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Plantar Fasciitis…Can It Be Prevented?

Can plantar fasciitis be prevented? Is it only caused by my shoes? Is it a genetic disorder? The answer to all of these questions is “It could be.”

TypicFoot Pain & Heel Pain Could be Plantar Fasciitisally Plantar fasciitis begins gradually as a dull, intermittent pain in the heel and progresses to sharp, persistent pain. For others it can be the result of a minor injury with pain in the heel, often referred to as a stone or bruise. Still, others notice it as pain in your heel or arches every morning or after sitting for long periods of time. All of these could be signs you may have plantar fasciitis. Plantar fasciitis can also develop if you have chronic pain or inflammation of the plantar fascia from walking, running, standing, or other physical activity.

Wearing non-supportive footwear on hard, flat surfaces can also lead to plantar fasciitis. This places strain on the plantar fascia and can cause pain and inflammation. Wearing socks, non-supportive footwear, or even bare feet  - on hard - flat surfaces - and shoes on hard, flat surfaces places an abnormal strain on the fascia which can be an initial step toward developing symptoms of plantar fasciitis.

Common Medical Causes of Heel Pain

According to Healthline, the following are some of the common causes of heel pain that range from physical activity, poor footwear, improper fitting shoes and even genetics.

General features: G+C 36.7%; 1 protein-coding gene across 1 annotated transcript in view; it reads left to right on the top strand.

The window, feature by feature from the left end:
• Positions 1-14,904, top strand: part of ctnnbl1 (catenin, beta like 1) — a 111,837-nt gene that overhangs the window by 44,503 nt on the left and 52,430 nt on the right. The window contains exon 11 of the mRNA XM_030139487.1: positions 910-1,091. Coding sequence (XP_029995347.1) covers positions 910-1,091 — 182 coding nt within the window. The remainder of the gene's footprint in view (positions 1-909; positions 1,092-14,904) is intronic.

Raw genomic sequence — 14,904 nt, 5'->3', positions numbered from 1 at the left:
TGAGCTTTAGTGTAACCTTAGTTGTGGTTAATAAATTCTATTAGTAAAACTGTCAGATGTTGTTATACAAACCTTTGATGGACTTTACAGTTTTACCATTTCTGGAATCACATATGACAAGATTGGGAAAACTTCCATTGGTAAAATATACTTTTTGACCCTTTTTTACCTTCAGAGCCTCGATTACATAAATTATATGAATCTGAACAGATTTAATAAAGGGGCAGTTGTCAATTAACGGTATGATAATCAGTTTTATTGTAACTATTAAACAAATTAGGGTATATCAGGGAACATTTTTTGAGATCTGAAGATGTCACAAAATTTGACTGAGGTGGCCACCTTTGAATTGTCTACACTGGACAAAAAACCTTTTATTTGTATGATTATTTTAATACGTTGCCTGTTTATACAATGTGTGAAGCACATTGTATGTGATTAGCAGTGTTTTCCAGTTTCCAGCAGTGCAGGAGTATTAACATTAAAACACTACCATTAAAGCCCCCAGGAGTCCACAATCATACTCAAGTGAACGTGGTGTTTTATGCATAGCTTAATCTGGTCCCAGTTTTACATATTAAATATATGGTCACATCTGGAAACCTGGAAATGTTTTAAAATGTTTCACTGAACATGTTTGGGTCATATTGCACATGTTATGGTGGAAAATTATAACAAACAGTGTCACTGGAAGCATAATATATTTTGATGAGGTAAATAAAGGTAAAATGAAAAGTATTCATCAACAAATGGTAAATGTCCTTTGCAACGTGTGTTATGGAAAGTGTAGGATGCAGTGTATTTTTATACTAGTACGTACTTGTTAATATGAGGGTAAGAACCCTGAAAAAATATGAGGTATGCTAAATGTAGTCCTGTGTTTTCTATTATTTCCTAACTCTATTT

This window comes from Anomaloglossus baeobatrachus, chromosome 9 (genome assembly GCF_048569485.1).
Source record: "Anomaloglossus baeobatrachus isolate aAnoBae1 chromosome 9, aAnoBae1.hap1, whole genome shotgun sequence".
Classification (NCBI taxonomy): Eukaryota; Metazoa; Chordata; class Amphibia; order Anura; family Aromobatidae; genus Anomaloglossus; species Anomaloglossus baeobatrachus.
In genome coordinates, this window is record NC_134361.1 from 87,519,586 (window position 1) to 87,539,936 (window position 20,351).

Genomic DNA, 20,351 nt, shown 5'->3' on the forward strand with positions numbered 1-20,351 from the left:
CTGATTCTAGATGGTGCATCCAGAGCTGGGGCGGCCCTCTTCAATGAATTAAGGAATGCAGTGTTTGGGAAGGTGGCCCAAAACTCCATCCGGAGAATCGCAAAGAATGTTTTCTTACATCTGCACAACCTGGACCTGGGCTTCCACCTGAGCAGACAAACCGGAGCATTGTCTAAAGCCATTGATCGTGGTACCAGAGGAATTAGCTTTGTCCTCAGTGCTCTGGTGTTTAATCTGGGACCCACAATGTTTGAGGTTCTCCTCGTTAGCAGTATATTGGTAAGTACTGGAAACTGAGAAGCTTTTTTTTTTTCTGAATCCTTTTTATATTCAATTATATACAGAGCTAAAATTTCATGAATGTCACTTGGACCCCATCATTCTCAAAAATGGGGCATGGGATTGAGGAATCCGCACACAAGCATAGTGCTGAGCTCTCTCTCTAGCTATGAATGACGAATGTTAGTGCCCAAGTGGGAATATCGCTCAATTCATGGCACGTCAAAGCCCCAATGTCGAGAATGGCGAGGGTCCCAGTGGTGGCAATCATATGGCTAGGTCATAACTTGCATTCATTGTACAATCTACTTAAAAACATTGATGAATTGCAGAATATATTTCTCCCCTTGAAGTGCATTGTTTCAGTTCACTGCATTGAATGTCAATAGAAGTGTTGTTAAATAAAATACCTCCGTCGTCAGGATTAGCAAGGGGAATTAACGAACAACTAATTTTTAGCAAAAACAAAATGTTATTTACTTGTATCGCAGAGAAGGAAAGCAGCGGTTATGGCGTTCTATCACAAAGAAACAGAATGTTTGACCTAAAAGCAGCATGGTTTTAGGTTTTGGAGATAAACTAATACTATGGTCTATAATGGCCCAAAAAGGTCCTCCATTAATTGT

• Plantar fasciitis - Plantar fasciitis occurs when too much pressure on your feet damages the plantar fascia ligament, causing pain and stiffness.
  • Sprains and strains - Sprains and strains are injuries to the body, often resulting from physical activity. These injuries are common and can range from minor to severe, depending on the incident.
  • Fracture - A fracture is a broken bone. This condition is considered a medical emergency. Urgent care may be required. Know what symptoms to look for and who’s at risk.
  • Achilles tendonitis - Achilles tendonitis occurs when the tendon that attaches the calf muscles to the heel becomes painful or inflamed due to overuse injuries.
  • Bursitis - Bursae are fluid-filled sacs found about your joints. They surround the areas where tendons, skin, and muscle tissues meet bones.

Risk Factors Attributing to Plantar Fasciitis

Even though plantar fasciitis can develop without an obvious cause, some factors can increase your risk of developing this condition. According to the Mayo Clinic, some common factors attributing to plantar fasciitis includes: